The multipurpose amphibious assault ship USS Bataan (LHD 5) pulled into port in Bahrain July 15, 2014, for a mid-deployment maintenance period and much-needed down time for the crew after an extended 135 days at sea.

Bahrain, a small island country situated near the western shores of the Arabian Gulf, is the home of the U.S. Naval Forces Central Command and 5th Fleet’s headquarters. Bataan, with elements of the 22nd Marine Expeditionary Unit, has been assigned in the U.S. 5th Fleet area of operations since February to augment U.S. Crisis Response forces in the region.

The ship’s crew and embarked Marines are using the time in port to perform maintenance needed during the ship’s scheduled eight-month deployment. The ship is undergoing this maintenance solely for the accomplishment of corrective maintenance of mission – or safety – essential items necessary for a ship to continue on its deployment.

Bataan Sailors and Marines are also using their limited free time after work to visit Manama and view its Middle Eastern culture.

Sailors, who normally work on the ship’s flight deck directing aircraft movement, spent the first few days re-painting visual landing aids which slowly deteriorate on the ship’s non-skid decking. The flight deck was sectioned off to paint and at the same time allow traffic and maintenance to take place around them.

“The first day in port, we washed and scrubbed the deck to prepare it for painting,” said Aviation Boatswain’s Mate (Handling) Airman Quentin Ellis from Harrisburg, Pennsylvania. “We painted the tramway, the safety lines, and landing spots so the pilots could see the flight deck better when they are approaching the ship.”

Electronics Technician 2nd Class Philip Strube, of Portland, Texas assisted in the installation of the ship’s AN/SPN-43 radar, used for vectoring aircraft into final approach to the ship.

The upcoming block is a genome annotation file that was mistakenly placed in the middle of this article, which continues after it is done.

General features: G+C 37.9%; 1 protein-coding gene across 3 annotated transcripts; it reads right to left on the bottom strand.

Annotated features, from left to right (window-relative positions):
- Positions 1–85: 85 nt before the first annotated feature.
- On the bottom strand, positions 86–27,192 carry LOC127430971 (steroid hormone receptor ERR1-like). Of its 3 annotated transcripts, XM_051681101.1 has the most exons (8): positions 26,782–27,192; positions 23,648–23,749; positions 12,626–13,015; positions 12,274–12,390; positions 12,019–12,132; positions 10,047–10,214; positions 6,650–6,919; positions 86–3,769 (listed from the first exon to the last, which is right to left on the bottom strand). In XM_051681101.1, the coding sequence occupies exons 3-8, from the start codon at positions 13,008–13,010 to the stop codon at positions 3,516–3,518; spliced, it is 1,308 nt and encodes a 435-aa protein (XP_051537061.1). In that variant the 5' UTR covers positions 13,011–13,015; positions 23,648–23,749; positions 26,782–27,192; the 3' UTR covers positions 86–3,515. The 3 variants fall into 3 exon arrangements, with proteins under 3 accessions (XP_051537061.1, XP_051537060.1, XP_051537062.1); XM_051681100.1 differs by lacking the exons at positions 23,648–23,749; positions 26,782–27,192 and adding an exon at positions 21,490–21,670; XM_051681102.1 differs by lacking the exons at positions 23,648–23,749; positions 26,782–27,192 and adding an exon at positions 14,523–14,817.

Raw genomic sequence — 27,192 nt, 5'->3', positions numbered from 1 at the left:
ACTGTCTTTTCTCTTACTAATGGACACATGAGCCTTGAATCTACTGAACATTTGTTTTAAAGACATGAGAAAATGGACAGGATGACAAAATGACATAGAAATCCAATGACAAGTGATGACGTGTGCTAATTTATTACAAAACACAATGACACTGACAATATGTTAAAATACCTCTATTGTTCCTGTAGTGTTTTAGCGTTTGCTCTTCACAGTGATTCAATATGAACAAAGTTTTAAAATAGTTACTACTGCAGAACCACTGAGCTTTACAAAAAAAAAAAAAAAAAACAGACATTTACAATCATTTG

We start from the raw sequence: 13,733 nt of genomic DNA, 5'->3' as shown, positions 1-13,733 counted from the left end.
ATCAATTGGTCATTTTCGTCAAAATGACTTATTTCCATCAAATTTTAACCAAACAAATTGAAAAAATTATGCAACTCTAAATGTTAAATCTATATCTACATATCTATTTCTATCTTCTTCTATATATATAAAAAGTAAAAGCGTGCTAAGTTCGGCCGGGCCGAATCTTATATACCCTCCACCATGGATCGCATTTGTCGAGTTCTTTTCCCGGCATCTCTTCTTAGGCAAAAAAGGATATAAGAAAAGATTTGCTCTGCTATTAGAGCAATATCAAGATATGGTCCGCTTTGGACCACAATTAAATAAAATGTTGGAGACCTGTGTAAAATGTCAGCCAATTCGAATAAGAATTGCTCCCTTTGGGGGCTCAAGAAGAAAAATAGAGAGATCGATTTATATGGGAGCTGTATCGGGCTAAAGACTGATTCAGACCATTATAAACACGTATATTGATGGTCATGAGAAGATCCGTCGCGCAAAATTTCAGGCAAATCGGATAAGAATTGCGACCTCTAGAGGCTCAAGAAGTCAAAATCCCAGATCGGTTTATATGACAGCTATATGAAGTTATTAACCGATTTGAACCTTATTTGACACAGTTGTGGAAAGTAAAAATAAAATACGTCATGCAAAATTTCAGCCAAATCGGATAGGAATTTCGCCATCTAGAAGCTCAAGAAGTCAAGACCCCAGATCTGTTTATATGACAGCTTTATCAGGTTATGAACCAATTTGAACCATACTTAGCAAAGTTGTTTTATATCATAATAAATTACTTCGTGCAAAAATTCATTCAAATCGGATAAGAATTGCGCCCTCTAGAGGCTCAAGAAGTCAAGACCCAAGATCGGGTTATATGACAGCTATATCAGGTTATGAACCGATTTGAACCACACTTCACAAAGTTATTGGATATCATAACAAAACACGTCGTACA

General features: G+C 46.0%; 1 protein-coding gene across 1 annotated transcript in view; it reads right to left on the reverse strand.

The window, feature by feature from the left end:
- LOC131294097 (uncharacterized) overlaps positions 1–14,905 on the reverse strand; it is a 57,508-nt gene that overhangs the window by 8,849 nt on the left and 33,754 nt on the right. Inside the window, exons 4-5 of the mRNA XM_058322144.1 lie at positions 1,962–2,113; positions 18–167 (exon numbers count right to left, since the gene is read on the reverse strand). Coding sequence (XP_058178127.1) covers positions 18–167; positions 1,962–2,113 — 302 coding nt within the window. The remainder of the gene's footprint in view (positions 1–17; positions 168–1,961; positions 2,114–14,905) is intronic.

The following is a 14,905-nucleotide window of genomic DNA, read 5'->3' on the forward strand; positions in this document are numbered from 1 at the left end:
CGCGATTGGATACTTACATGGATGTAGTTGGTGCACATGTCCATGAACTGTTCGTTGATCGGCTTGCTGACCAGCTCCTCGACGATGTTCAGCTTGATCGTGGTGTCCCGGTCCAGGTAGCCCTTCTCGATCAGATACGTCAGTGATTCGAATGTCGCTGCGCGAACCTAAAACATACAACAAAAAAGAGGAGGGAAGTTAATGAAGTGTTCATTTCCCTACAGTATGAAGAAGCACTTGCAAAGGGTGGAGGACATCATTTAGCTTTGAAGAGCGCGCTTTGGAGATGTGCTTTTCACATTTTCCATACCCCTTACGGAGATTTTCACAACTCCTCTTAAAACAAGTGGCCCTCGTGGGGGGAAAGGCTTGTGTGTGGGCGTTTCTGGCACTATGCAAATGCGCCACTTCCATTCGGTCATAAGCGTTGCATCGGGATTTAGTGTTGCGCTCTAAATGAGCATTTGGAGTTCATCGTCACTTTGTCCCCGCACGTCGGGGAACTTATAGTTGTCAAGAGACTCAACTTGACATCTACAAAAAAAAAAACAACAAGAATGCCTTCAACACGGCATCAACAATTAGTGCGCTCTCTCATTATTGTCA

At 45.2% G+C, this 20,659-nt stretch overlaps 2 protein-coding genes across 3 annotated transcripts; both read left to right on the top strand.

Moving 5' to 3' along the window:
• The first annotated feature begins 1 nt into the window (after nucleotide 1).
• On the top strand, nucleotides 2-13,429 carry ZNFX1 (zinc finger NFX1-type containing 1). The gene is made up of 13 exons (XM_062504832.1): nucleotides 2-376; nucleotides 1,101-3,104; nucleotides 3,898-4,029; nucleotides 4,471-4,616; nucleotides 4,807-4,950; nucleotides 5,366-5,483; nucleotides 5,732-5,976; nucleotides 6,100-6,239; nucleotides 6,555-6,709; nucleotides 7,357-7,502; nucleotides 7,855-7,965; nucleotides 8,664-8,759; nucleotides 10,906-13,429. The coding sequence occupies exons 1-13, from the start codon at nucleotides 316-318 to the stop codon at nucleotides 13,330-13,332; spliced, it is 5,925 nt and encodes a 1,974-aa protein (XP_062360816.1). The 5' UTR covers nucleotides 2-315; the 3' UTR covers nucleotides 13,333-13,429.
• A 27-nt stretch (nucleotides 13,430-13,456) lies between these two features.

“We spent about 20 hours the first few days after we pulled into Bahrain getting the new antenna ready to bring on the ship and getting the pedestal ready for the install.” Strube said. “On about the third or fourth day, we started at about 5 a.m. getting the new antenna on the ship and in place on the ship.

“This radar system is very important for air traffic control or air marshalling,” Strube said. “We’ve operated without it, using other systems, but having this back makes it much easier to accomplish our mission.”

Bataan’s Commanding Officer, Capt. George J. Vassilakis, explained the stop in Bahrain for maintenance was based on keeping ship’s systems at their optimum operating levels.

“An eight-month deployment is a long time to operate without the need to stop and re-set,” Vassilakis said. “After five months of constant operations, we needed a few days to take care of tasks like painting the flight deck visual aids or replacing the radar antenna. It was a good opportunity to even perform maintenance on the ship’s air conditioning systems.”

Since deploying in February, the ship’s crew has operated in several locations in the 5th Fleet and 6th Fleet regions. The ship’s tasking includes providing the regional combatant commander with a versatile sea-based, expeditionary force that can be tailored to a variety of missions, including quick reaction crisis response options in maritime, littoral and inland environments in support of the nation’s maritime strategy.

“The Bataan team’s performance has been absolutely phenomenal throughout this deployment,” said Vassilakis. “Enduring 135 days at sea isn’t the easiest task but, they’ve pushed through like professionals. When called upon, these Sailors and Marines have given their all.”

During their off time, Bataan’s Sailors and Marines spent time on Naval Support Activity, Bahrain, where they were able to shop in the base’s Navy Exchange, enjoy meals in the Exchange’s food court, and also catch a movie or go bowling in the base’s bowling alley.

“I just checked aboard the ship so this is my first port call in the Navy,” Ellis said. “I liked being able to get off the ship after work each day but, I’m looking forward to actually seeing a real liberty port.”

In Manama, Bahrain’s capital city, the crew visited Souq Bab-al-Bahrain, a Middle Eastern-style open air market where vendors sell traditional perfumes, jewelry and sweets, local handicrafts, antiques, handmade carpets, local spices, teas and much more.

“It was awesome to get into Bahrain and see the culture.” Ellis said. “Everyone thinks that 135 days at sea is all that bad, but it really wasn’t. Now, with all those days underway behind us, we’re ready to get back out and complete our mission.”